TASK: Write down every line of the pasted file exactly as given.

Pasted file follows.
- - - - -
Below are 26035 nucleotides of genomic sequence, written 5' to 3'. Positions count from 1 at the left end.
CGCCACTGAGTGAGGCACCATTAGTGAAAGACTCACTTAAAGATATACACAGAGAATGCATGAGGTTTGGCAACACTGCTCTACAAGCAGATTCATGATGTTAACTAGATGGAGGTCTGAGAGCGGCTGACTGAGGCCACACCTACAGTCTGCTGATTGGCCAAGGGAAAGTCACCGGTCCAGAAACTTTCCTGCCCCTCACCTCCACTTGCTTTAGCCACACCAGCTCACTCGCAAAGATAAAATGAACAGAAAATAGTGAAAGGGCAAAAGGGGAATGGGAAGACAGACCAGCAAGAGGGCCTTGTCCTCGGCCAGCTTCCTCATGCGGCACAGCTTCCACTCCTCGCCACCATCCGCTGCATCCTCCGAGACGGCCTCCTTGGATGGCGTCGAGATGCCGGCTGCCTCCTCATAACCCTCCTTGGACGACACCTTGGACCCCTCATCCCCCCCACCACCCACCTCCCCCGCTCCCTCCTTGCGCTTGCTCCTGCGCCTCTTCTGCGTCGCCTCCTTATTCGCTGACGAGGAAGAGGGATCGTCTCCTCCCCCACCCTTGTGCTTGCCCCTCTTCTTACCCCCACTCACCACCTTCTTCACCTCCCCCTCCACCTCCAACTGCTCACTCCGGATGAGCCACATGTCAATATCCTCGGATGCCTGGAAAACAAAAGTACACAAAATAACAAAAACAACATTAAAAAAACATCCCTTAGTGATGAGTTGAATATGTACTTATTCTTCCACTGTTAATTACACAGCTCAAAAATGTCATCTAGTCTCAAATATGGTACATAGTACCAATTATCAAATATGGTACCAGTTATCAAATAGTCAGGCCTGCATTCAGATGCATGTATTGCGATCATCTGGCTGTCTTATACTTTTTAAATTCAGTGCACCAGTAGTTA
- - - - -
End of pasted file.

Below are 26035 nucleotides of genomic sequence, written 5' to 3'. Positions count from 1 at the left end.
CGCCACTGAGTGAGGCACCATTAGTGAAAGACTCACTTAAAGATATACACAGAGAATGCATGAGGTTTGGCAACACTGCTCTACAAGCAGATTCATGATGTTAACTAGATGGAGGTCTGAGAGCGGCTGACTGAGGCCACACCTACAGTCTGCTGATTGGCCAAGGGAAAGTCACCGGTCCAGAAACTTTCCTGCCCCTCACCTCCACTTGCTTTAGCCACACCAGCTCACTCGCAAAGATAAAATGAACAGAAAATAGTGAAAGGGCAAAAGGGGAATGGGAAGACAGACCAGCAAGAGGGCCTTGTCCTCGGCCAGCTTCCTCATGCGGCACAGCTTCCACTCCTCGCCACCATCCGCTGCATCCTCCGAGACGGCCTCCTTGGATGGCGTCGAGATGCCGGCTGCCTCCTCATAACCCTCCTTGGACGACACCTTGGACCCCTCATCCCCCCCACCACCCACCTCCCCCGCTCCCTCCTTGCGCTTGCTCCTGCGCCTCTTCTGCGTCGCCTCCTTATTCGCTGACGAGGAAGAGGGATCGTCTCCTCCCCCACCCTTGTGCTTGCCCCTCTTCTTACCCCCACTCACCACCTTCTTCACCTCCCCCTCCACCTCCAACTGCTCACTCCGGATGAGCCACATGTCAATATCCTCGGATGCCTGGAAAACAAAAGTACACAAAATAACAAAAACAACATTAAAAAAACATCCCTTAGTGATGAGTTGAATATGTACTTATTCTTCCACTGTTAATTACACAGCTCAAAAATGTCATCTAGTCTCAAATATGGTACATAGTACCAATTATCAAATATGGTACCAGTTATCAAATAGTCAGGCCTGCATTCAGATGCATGTATTGCGATCATCTGGCTGTCTTATACTTTTTAAATTCAGTGCACCAGTAGTTA